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Œuvres de Lou Harrison, David Sanford, Osvaldo Golijov, Luna Pearl Woolf, Robert Stern, Steven Mackey, Augusta Read Thomas, Tod Machover, Toby Twining, Matt Haimovitz / Matt Haimovitz, violoncelle
In the age of sterile, hopelessly unimaginative "crossover" projects, cellist Matt Haimovitz earned a solid reputation with his passionate, earnestly invigorating advocay of the Bach Cello Suites in non-traditional venues for classical music. But his exciting project here on Anthem goes even several steps further: rather than rely on a safe brand-name composer, Haimovitz has put together a program of mostly unfamiliar music celebrating both American composers and the unfettered capacity of his instrument. Lou Harrison's prelude from "Rhymes with Silver" is spiked with a taste of baroque linearity but commands with its uncontrived, openhearted melancholy. A sense of musical playfulness dominates in Golijov's Omaramar, a Gardel-inspired fantasia, while one of the disc's most stunning showpieces is Haimovitz's take on a pioneering early piece by Tod Machover, With Dadaji in Paradise, which seemingly explores every inch of the instrument's landscape (Haimovitz can also be heard playing "hypercello" on the latter's intriguing recording the Hyperstring Triology). Two of the pieces were inspired by the atrocity of 9/11: David Sanford's effective Seventh Avenue Kaddish--where the soloist functions, as Haimovitz sees it, as a kind of "professional mourner"--and Toby Twining's microtonally obsessed 9:11 Blues. For all of the in-your-face, upfront emotional directness that is becoming Haimovitz's signature, he clearly also relishes the mind games of Steve Mackey's labyrinth of variations in Rhondo Variations. The title track, meanwhile, stands as a brilliant tribute not only to one of his musical heroes but succeeds in undoing what Haimovtiz has referred to as the electric guitar's "testosterone monopoly." Anthem is not only for fans of the cello and new music but for anyone tired of stale, preformulated patterns. --Thomas May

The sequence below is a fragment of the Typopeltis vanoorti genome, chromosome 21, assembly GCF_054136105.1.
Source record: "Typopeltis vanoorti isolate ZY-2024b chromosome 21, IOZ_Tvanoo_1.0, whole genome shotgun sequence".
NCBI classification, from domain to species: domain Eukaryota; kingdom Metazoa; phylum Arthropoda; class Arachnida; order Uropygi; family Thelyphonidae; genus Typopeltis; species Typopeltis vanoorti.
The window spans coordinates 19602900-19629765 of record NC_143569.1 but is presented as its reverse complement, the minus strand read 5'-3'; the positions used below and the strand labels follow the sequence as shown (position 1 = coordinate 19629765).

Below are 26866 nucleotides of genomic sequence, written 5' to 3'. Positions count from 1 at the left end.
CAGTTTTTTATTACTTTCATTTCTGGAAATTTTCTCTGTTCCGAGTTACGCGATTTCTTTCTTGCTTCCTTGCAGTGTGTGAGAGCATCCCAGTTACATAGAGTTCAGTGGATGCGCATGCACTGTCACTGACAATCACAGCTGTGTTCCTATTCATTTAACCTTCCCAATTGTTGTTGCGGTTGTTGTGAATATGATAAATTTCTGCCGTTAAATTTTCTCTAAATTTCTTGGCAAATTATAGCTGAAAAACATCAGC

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Politics aside - and while Matt Haimovitz is an excellent cellist -- most of the music on this CD is too modern and dissonant for my tastes. I couldn't even bear to listen to it all the way through. The title track, "Anthem" (which is Haimovitz's cello transcription of the Jimi Hendrix Woodstock version of the Star Spangled Banner) was almost excruciating! I wound up giving this CD away.
If you are openminded and have avant garde tastes -- and appreciate the political statements made in Haimovitz's music -- then I would recommend this CD, but if you were expecting Mstislav Rostropovich, Gregor Piatigorsky, Julian Lloyd Webber or Yo Yo Ma, then I would pass on this.
I bought the CD, brought it home and played it for my 10-yr-old, who has been playing cello for 4 years. She didn't like it at all. I thought she might be interested in the wide range of sounds and effects that Matt is able to draw from his instrument. But her age outweighed her musical appreciation.
So it's for adults clearly, and that's fine. It's one of the most interesting things I've listed to in a long time. The Hendrix piece inventively moved ahead and was different from the original, yet retained all the power and impact of its predecessor.
The other political pieces were very evocative. This work gives me hope in a way that's hard to describe. It's exciting to hear another's response to what's been happening - the depth and intensity of which speaks to the resiliency of the human spirit.
It starts with Matt's own acoustic cello transcription of Jimi Hendrix's "Star Spangled Banner" just as Hendrix played it at Woodstock, and continues with a series of powerful contemporary pieces, several written in direct response to Sept. 11. After you hear this CD all the way through, you will have a new perspective and appreciation for contemporary classical music. The Hendrix piece cuts through the wall between rock and classical music that lately seems to have become impenetrable.